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A look at the Bruce Springsteen $5,000 concert ticket fiasco

How much would you pay to see your favorite artist in concert?

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Bruce Springsteen performing at Fenway Park in Boston in August 2012.

Bruce Springsteen is pictured performing at Fenway Park in Boston in August 2012. Ticket prices for Springsteen’s 2023 tour are causing major controversy among fans.

Michael Dwyer, Associated Press

Bruce Springsteen fans across the country are being put to a test: Just how much would they be willing to pay to see “The Boss” in concert?

Tickets for Springsteen’s 2023 tour went on sale in late July. It’s been six years since he did a string of U.S. shows with his E Street Band, and coming out of pandemic shutdowns, the excitement to see The Boss live in concert is high.

Unfortunately, so are the prices.

As tickets went on sale, fans found some floor seats in the $4,000-$5,000 range on Ticketmaster, Variety reported.

Why are Bruce Springsteen concert tickets so expensive?

The exorbitant pricing stems from “Ticketmaster’s dynamic pricing policy, which uses an algorithm to adjust prices in real time according to supply and demand,” The Washington Post reported. “Dynamic pricing lets artists effectively scalp their own tickets before they even make it to the secondary market. Ticketmaster compares it to airline and hotel pricing, which can change without notice, though Ticketmaster, unlike those businesses, owns almost total market dominance in its field.”

“I had high hopes of seeing Springsteen in the U.S., ideally on the opening night, but thanks to the insanity of the Ticketmaster algorithms I don’t think it’s going to be happening,” Sarfraz Manzoor, a diehard Springsteen fan who inspired the 2019 Sundance breakout hit “Blinded by the Light,” shared on Twitter.

Like Manzoor, longtime fans of Springsteen — who sings of the blue-collar, working class life — are not thrilled, pointing to the growing divide between the artist and the diehard fans who are unable to afford these rising ticket prices, according to The Washington Post.

“Elon Musk was going to buy Twitter but then he decided to buy a pair of Bruce tickets instead,” singer-songwriter John Eddie joked on Twitter.

Perhaps an opinion piece on NJ.com put it most bluntly: “Bruce Springsteen does not care about you.”

“If he did care, the rock icon who recently sold the rights to his publishing catalog for a cool $500 million — and whose concert tours typically rake in around $200 million at the box office — would refuse to work with Ticketmaster, finance the shows himself, buy permits to use unoccupied fields across America and set a ticket price he alone could control,” wrote Bobby Olivier for NJ.com. “He’d call it Brucestock or something and pocket considerably less from the fans who’ve supported him for half a century.”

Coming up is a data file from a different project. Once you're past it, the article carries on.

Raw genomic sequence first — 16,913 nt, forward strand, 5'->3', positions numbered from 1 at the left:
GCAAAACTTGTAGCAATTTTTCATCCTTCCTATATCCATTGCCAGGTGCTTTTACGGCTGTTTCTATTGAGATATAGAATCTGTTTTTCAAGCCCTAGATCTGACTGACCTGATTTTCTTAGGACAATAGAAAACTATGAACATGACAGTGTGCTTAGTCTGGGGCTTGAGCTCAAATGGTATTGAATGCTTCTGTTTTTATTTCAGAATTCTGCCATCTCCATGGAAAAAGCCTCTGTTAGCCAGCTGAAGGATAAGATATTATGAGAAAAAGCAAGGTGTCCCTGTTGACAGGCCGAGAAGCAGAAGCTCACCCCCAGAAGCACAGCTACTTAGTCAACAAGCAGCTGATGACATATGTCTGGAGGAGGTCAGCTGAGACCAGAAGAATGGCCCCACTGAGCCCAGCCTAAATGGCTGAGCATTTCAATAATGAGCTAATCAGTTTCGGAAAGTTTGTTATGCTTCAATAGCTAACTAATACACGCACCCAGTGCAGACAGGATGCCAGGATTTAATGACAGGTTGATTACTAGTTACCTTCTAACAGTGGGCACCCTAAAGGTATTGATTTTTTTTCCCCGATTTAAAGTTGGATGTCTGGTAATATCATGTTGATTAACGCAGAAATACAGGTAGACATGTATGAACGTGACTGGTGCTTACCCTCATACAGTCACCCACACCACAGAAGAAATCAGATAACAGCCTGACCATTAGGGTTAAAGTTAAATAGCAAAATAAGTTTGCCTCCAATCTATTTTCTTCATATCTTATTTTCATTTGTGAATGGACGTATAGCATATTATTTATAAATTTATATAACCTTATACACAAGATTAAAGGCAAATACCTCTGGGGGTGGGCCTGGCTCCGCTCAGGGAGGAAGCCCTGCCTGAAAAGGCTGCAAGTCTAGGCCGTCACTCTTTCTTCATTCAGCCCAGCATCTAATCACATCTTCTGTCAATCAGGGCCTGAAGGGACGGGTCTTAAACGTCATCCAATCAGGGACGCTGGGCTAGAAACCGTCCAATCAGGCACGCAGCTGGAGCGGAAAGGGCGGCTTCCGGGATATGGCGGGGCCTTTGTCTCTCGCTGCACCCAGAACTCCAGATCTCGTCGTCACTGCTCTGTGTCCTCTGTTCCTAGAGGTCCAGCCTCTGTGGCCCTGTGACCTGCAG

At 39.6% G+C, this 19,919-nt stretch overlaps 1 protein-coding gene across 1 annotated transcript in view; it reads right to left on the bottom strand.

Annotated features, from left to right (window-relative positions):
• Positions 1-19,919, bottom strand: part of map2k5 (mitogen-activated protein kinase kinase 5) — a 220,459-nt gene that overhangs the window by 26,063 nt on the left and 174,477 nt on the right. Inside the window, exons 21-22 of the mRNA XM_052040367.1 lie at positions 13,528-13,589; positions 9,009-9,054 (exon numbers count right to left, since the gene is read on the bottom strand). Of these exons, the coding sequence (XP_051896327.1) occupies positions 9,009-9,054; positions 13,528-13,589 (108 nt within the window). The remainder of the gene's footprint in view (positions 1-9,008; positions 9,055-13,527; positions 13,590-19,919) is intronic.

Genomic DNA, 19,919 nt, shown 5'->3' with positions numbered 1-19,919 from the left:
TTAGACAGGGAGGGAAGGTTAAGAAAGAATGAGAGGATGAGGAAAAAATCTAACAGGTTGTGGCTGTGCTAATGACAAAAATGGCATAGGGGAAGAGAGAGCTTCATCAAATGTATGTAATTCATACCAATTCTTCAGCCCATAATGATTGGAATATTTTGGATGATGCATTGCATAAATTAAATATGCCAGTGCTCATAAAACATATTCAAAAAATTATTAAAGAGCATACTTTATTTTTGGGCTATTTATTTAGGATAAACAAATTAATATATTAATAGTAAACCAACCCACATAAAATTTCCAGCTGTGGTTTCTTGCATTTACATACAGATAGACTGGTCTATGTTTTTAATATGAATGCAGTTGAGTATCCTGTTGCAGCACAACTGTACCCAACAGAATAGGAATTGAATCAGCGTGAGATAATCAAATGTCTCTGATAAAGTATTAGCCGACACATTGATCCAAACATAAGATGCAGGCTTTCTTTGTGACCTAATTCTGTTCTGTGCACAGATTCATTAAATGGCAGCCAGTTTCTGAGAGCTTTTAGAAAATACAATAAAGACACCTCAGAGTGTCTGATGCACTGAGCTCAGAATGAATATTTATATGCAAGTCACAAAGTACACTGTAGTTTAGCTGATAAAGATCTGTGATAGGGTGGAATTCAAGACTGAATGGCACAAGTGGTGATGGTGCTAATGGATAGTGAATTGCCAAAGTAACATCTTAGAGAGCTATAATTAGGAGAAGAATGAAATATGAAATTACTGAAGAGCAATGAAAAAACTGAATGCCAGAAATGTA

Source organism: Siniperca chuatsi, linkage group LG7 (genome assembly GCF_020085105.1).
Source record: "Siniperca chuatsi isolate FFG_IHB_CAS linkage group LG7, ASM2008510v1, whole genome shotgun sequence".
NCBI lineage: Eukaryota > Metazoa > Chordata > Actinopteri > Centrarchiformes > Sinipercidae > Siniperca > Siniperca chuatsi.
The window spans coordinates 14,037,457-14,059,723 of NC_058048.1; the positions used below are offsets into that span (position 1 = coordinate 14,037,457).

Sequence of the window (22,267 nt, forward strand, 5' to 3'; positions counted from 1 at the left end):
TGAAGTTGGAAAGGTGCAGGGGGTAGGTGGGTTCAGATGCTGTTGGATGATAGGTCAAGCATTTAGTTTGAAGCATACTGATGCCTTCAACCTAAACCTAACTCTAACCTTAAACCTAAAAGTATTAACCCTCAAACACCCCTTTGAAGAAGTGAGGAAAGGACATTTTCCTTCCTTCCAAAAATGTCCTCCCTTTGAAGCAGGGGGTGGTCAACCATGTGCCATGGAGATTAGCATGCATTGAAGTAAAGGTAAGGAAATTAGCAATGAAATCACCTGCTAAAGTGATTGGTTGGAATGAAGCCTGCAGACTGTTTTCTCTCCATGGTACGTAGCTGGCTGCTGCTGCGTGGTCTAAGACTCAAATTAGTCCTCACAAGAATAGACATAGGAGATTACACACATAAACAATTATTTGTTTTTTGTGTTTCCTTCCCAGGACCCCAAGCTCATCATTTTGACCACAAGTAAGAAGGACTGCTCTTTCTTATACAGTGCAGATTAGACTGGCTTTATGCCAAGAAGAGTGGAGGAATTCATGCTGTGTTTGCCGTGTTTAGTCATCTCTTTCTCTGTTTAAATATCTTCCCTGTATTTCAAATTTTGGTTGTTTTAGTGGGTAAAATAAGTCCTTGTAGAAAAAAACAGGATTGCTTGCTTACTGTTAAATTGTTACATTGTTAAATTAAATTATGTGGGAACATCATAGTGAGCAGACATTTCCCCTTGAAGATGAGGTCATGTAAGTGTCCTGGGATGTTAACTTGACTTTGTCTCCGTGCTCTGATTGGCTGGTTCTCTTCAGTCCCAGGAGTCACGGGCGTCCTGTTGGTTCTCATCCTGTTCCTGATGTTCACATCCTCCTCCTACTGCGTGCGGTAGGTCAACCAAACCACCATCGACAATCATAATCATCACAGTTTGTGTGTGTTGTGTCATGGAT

There’s been a debate as to whether Springsteen was even aware of the prices, and if the blame should fall more on promoters like Ticketmaster or the artist’s management. According to The Washington Post and NJ.com, though, Springsteen likely was familiar with the pricing practice and figured the cost could go up a few hundred dollars — but not in the thousands.

Springsteen’s manager, Jon Landau, ultimately defended the ticket prices.

“In pricing tickets for this tour, we looked carefully at what our peers have been doing,” Landau, said in a statement, according to the Chicago Tribune. “We chose prices that are lower than some and on par with others.

“Regardless of the commentary about a modest number of tickets costing $1,000 or more, our true average ticket price has been in the mid-$200 range,” Landau continued. “I believe that in today’s environment, that is a fair price to see someone universally regarded as among the very greatest artists of his generation.”

What is the average Bruce Springsteen ticket price?

According to Ticketmaster statistics reported to Variety in late July, only 1.3% of tickets sold at the time had gone for more than $1,000. Roughly 88% of tickets had been sold at fixed prices ranging between $59.50 to $399 before service fees.

At that time, the average price of all tickets sold was $262.

Prices are gradually lowering, appearing to max out in the low-to-mid $2,000 range, Variety reported. But with many concert dates yet to be announced, the controversial pricing saga could carry on for a while, according to The Washington Post.

According to a recent study from FinanceBuzz, classic rock is the most expensive music genre to see live, with concertgoers paying an average $119.14 per ticket sold between 2017 and 2021, per Loudwire. That result was in part influenced by the show “Springsteen on Broadway,” which throughout its run had average ticket prices of $496, $506 and $508.

Meanwhile, tickets to Adele’s recently rescheduled Las Vegas residency are going for as high as $41,000 on the ticket reseller platform StubHub, Bloomberg reported.